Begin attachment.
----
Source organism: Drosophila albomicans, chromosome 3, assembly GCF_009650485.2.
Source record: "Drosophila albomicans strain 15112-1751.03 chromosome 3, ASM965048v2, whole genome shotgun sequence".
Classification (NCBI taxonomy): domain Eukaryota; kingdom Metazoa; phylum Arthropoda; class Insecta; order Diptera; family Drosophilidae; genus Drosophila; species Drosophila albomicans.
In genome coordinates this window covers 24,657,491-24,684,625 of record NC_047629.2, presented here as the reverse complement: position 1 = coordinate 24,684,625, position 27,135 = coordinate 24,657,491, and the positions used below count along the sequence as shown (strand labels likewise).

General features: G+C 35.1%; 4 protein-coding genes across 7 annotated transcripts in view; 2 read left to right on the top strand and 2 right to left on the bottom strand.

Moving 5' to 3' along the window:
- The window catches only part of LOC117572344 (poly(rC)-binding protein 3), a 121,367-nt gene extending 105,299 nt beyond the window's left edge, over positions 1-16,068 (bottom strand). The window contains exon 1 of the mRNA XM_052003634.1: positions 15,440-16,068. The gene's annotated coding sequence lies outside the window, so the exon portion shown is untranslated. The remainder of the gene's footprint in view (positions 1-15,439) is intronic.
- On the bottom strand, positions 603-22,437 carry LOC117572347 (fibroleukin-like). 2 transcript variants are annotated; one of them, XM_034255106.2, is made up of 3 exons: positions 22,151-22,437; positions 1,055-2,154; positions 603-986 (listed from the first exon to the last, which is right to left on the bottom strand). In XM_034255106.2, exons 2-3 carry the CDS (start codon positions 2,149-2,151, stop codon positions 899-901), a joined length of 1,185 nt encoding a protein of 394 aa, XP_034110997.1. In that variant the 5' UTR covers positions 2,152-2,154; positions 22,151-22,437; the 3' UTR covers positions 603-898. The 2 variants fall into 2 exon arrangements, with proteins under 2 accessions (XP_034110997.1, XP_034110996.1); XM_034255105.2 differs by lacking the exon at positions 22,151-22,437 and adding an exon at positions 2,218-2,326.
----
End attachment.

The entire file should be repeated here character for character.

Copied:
Source organism: Drosophila albomicans, chromosome 3, assembly GCF_009650485.2.
Source record: "Drosophila albomicans strain 15112-1751.03 chromosome 3, ASM965048v2, whole genome shotgun sequence".
Classification (NCBI taxonomy): domain Eukaryota; kingdom Metazoa; phylum Arthropoda; class Insecta; order Diptera; family Drosophilidae; genus Drosophila; species Drosophila albomicans.
In genome coordinates this window covers 24,657,491-24,684,625 of record NC_047629.2, presented here as the reverse complement: position 1 = coordinate 24,684,625, position 27,135 = coordinate 24,657,491, and the positions used below count along the sequence as shown (strand labels likewise).

General features: G+C 35.1%; 4 protein-coding genes across 7 annotated transcripts in view; 2 read left to right on the top strand and 2 right to left on the bottom strand.

Moving 5' to 3' along the window:
- The window catches only part of LOC117572344 (poly(rC)-binding protein 3), a 121,367-nt gene extending 105,299 nt beyond the window's left edge, over positions 1-16,068 (bottom strand). The window contains exon 1 of the mRNA XM_052003634.1: positions 15,440-16,068. The gene's annotated coding sequence lies outside the window, so the exon portion shown is untranslated. The remainder of the gene's footprint in view (positions 1-15,439) is intronic.
- On the bottom strand, positions 603-22,437 carry LOC117572347 (fibroleukin-like). 2 transcript variants are annotated; one of them, XM_034255106.2, is made up of 3 exons: positions 22,151-22,437; positions 1,055-2,154; positions 603-986 (listed from the first exon to the last, which is right to left on the bottom strand). In XM_034255106.2, exons 2-3 carry the CDS (start codon positions 2,149-2,151, stop codon positions 899-901), a joined length of 1,185 nt encoding a protein of 394 aa, XP_034110997.1. In that variant the 5' UTR covers positions 2,152-2,154; positions 22,151-22,437; the 3' UTR covers positions 603-898. The 2 variants fall into 2 exon arrangements, with proteins under 2 accessions (XP_034110997.1, XP_034110996.1); XM_034255105.2 differs by lacking the exon at positions 22,151-22,437 and adding an exon at positions 2,218-2,326.